Upper Urinary Tract Infections

Upper Urinary Tract Infections

Upper urinary tract infections -pathophysiology

The infection which occurs in the upper part of the urinary tract mainly affects the kidney. In some cases, the infection might have originated from the lower urinary tract infection (LUTS). The infection also affects the ureter and it is mainly caused by pathogenic bacteria which attack the urinary tract. Common signs related with upper urinary infection include fever, chills, and flank pain (Hammer & McPhee, 2014).

Similarities and differences

The main difference between the upper UTI mainly affects the ureters and the kidney while the LUTS affects the urethra and bladder. Additionally, the upper urinary infection requires a patient to seek advanced medical services while the LUTS can be treated by the use of antibiotics. The similarities between the two infections include: they are caused by bacteria, causes pain in the areas affected. Also, both UTIs, affect the body parts associated with excretion of urine (Foxman, 2014).

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Gender & age

Females are at higher risk of suffering from the urinal infection as compared to men. It is because the urethra in the female reproductive system is short and close to the anus thus increasing bacterial infection. On the other hand, men rarely suffer from the UTIs since they have long urethra which is not at risk of microorganism infection. Pregnant and women at childbearing age experiences higher risk of suffering from the urinary infections (Flores-Mireles et al .,2015)Pregnant women, experience advance changes in the body and mainly in the vulva which is close to urethra hence creating chances of urinary tract infections. The younger a person is, the higher the chances of contracting the upper and lower urinary infections (Whiteside et al., 2015)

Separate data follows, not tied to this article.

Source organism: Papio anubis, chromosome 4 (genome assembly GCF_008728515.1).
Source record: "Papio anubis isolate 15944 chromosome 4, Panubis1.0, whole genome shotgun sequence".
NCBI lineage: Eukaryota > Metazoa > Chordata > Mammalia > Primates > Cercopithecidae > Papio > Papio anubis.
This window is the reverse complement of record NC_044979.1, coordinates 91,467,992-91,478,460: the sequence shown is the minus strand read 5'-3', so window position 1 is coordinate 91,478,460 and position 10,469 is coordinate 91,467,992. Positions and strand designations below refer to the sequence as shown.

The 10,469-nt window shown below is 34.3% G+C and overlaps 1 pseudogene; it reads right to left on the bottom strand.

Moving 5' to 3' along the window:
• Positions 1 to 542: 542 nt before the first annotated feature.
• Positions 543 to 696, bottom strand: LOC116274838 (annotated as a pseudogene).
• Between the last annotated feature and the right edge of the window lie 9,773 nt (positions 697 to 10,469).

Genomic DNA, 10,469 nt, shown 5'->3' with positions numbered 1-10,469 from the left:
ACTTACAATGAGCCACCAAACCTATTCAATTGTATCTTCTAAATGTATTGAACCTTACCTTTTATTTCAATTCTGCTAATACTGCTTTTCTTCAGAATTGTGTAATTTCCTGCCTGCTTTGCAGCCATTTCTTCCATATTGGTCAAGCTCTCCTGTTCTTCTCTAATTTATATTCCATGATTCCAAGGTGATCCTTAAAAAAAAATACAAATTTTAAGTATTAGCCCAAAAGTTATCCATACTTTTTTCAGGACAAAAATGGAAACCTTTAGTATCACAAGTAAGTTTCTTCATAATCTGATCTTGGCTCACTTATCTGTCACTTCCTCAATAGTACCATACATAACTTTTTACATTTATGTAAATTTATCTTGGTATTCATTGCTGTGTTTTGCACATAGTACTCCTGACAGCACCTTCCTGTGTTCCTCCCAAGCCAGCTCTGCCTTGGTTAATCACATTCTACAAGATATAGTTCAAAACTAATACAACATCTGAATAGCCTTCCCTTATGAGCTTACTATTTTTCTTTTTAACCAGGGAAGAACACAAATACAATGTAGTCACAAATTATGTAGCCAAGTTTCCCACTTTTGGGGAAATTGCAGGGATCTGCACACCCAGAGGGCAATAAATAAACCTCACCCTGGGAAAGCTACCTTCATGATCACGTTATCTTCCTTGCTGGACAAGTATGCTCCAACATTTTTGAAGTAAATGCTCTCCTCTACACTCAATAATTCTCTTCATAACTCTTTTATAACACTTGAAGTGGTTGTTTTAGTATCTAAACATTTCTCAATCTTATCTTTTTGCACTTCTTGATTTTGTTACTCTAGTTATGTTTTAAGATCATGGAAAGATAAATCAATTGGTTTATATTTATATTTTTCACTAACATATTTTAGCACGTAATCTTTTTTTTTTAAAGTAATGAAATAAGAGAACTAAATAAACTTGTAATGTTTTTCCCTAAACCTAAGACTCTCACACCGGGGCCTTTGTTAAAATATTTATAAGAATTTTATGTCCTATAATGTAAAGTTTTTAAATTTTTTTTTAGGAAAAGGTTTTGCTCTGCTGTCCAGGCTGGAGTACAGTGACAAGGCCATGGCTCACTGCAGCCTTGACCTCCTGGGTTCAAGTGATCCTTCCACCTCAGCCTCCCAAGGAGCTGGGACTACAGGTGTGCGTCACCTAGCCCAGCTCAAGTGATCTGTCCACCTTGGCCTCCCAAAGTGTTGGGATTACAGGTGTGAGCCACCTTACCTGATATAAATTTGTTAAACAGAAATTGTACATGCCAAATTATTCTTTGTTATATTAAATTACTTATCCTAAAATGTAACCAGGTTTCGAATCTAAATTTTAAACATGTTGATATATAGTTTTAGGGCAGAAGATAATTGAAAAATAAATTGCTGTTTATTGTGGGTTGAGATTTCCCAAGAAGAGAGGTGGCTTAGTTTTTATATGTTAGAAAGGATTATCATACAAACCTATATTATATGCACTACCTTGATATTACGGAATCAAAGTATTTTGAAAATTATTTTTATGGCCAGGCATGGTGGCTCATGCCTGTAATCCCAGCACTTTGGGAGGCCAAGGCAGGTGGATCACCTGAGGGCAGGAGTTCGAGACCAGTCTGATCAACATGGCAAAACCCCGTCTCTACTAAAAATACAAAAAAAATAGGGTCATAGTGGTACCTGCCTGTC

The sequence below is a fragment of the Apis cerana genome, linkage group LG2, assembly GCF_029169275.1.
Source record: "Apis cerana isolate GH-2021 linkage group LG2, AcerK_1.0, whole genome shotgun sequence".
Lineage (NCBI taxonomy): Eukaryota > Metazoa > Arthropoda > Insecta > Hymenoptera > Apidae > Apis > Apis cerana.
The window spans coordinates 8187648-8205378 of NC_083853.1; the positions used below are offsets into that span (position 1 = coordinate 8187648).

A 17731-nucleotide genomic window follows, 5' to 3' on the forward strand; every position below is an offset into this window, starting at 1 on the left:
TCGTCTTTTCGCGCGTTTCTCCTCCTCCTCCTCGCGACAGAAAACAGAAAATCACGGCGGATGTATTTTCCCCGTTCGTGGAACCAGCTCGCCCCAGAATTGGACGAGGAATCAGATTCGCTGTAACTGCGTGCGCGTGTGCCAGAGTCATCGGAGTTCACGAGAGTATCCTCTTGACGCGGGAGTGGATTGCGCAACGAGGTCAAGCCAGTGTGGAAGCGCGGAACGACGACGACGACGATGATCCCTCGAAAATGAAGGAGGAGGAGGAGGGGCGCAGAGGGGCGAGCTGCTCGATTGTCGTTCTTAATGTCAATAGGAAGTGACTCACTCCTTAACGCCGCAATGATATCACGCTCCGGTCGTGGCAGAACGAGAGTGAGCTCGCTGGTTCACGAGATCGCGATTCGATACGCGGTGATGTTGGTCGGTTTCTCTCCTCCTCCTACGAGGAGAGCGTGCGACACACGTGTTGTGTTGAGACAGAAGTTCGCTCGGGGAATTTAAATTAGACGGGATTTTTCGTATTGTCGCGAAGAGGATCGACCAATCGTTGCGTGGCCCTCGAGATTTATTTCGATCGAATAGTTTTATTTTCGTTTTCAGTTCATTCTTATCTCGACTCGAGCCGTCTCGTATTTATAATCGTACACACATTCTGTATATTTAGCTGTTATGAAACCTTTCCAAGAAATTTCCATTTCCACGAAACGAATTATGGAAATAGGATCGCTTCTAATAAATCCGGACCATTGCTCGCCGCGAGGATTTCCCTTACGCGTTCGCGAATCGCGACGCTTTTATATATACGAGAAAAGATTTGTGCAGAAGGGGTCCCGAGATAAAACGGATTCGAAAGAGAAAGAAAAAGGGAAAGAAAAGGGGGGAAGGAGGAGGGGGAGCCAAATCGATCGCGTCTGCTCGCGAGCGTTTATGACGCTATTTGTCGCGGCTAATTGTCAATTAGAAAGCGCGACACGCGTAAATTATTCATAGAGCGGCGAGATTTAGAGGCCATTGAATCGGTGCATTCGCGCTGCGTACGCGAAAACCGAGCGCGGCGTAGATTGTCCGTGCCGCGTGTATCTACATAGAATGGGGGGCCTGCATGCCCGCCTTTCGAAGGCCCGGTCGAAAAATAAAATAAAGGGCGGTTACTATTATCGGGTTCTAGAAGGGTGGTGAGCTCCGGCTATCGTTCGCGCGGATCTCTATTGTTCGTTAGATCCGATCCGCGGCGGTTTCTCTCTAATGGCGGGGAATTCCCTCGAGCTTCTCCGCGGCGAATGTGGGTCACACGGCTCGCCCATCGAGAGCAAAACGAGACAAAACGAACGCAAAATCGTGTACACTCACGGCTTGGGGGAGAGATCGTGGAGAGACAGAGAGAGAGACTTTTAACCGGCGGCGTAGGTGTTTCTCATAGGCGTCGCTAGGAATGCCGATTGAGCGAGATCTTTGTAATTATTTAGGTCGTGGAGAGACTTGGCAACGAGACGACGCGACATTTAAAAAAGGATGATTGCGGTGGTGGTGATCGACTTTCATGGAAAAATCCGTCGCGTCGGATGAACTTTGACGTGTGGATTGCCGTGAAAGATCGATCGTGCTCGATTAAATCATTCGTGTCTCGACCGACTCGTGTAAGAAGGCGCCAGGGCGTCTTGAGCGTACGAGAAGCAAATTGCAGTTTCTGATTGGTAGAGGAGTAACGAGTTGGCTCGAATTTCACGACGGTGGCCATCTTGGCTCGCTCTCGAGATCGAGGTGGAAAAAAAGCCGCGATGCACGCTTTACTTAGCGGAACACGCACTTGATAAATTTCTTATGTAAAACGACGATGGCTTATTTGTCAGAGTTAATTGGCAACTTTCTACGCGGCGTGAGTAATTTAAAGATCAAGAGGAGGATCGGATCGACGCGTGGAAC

Diagnosis and treatment

The two types of the UTI are diagnosed by analyzing blood, and urine mainstream. Several exercises such as cystoscopy, pelvic ultrasound, and pyelogram are used in the determination of any type of the urinary infection (Stein et al.,2015)The upper UTI, is treated by administering of intravenous antibiotics while lower UTI is treated by administering of oral antibiotics.

References

Flores-Mireles, A. L., Walker, J. N., Caparon, M., & Hultgren, S. J. (2015). Urinary tract infections: epidemiology, mechanisms of infection and treatment options. Nature reviews microbiology13(5), 269.

Foxman, B. (2014). Urinary tract infection syndromes: occurrence, recurrence, bacteriology, risk factors, and disease burden. Infectious Disease Clinics28(1), 1-13.

Hammer, G. G., & McPhee, S. J. (2014). Pathophysiology of disease: An introduction to clinical

Huether, S. E., & McCance, K. L. (2017). Understanding pathophysiology, (6th Ed.).

Medicine (7th Ed.). New York, NY: McGraw-Hill Education Philadelphia, PA: Elsevier Science

Stein, R., Dogan, H. S., Hoebeke, P., Kočvara, R., Nijman, R. J., Radmayr, C., & Tekgül, S. (2015). Urinary tract infections in children: EAU/ESPU guidelines. European Urology67(3), 546-558.

Whiteside, S. A., Razvi, H., Dave, S., Reid, G., & Burton, J. P. (2015). The microbiome of the urinary tract—a role beyond infection. Nature Reviews Urology12(2), 81.

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